Abrasion and Dilution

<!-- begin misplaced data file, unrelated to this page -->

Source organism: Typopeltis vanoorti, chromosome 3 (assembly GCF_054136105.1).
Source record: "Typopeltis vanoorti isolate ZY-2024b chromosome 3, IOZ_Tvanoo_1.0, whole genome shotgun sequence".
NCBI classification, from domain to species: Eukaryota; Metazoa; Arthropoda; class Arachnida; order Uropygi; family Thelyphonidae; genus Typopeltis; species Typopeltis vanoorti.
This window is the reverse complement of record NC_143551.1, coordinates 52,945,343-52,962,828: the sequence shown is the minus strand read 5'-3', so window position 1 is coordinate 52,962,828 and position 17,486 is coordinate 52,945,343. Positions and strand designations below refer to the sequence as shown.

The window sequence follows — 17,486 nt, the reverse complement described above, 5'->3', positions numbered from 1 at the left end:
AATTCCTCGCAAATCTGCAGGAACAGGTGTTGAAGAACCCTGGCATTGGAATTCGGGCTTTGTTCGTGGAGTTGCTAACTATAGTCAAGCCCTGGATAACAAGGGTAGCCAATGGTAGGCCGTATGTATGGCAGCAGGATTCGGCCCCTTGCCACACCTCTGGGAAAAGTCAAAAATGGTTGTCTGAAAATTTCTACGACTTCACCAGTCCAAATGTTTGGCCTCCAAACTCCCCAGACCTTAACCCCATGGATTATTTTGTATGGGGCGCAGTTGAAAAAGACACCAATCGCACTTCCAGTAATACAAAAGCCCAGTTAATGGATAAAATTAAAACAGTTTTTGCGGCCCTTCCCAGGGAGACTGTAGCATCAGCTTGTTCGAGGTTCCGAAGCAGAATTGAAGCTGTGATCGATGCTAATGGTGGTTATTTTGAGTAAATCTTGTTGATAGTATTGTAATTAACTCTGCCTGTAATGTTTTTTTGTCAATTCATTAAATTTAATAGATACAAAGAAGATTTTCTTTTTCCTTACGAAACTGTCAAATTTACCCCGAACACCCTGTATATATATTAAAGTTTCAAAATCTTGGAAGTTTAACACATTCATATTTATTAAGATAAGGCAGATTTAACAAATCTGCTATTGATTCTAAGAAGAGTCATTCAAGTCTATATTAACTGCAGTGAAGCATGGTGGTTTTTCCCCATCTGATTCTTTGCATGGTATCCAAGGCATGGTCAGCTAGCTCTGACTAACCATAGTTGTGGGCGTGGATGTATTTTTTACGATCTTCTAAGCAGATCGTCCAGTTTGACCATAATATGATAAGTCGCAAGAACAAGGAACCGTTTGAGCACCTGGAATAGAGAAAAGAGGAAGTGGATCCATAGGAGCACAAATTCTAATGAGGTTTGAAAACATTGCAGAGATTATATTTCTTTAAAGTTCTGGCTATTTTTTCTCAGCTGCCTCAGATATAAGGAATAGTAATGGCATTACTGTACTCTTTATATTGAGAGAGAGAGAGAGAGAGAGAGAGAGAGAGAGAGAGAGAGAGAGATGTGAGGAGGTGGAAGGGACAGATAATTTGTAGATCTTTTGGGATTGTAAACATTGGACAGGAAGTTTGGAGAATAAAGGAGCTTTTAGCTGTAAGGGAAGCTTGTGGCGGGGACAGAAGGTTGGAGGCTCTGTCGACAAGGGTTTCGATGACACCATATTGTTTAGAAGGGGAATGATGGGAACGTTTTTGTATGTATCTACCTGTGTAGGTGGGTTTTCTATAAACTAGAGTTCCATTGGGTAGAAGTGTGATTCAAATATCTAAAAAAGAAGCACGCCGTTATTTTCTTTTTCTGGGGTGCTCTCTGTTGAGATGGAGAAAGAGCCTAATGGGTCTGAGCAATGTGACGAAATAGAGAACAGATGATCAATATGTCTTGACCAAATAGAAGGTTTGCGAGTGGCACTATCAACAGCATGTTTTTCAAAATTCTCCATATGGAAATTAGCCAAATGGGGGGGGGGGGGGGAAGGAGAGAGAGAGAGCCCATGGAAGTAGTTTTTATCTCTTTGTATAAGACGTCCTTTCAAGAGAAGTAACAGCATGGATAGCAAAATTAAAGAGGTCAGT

In general, the first step in removing unwanted marks or blemishes from wood surfaces such as a table top, will be determine by the kind of mark and surface. When speaking about marks we are not, for the moment, including scratches. There are two basic ways to remove unwanted substances from anything, either abrasion or dilution. Abrasion might include rubbing with a cloth or polishing with a flat steel edge, rubbing with an eraser or sandpaper. Dilution starts with a damp cloth (for water soluble substances) and extends all the way to alcohol or petroleum distillates and a long list of modern and traditional cleaning agents. The first rule is to start out with the gentlest abrasive or least volatile solvents and work your way towards more aggressive cleaners if you need to. This is because usually the subsurface is subject to abrasion or dilution, as in the case of a wooden table top. These days most furniture is coated with strong polymer coating, which are resistant to cleaners and solvents. (But not all! When in doubt, test in an unseen area, rather than taking a risk.)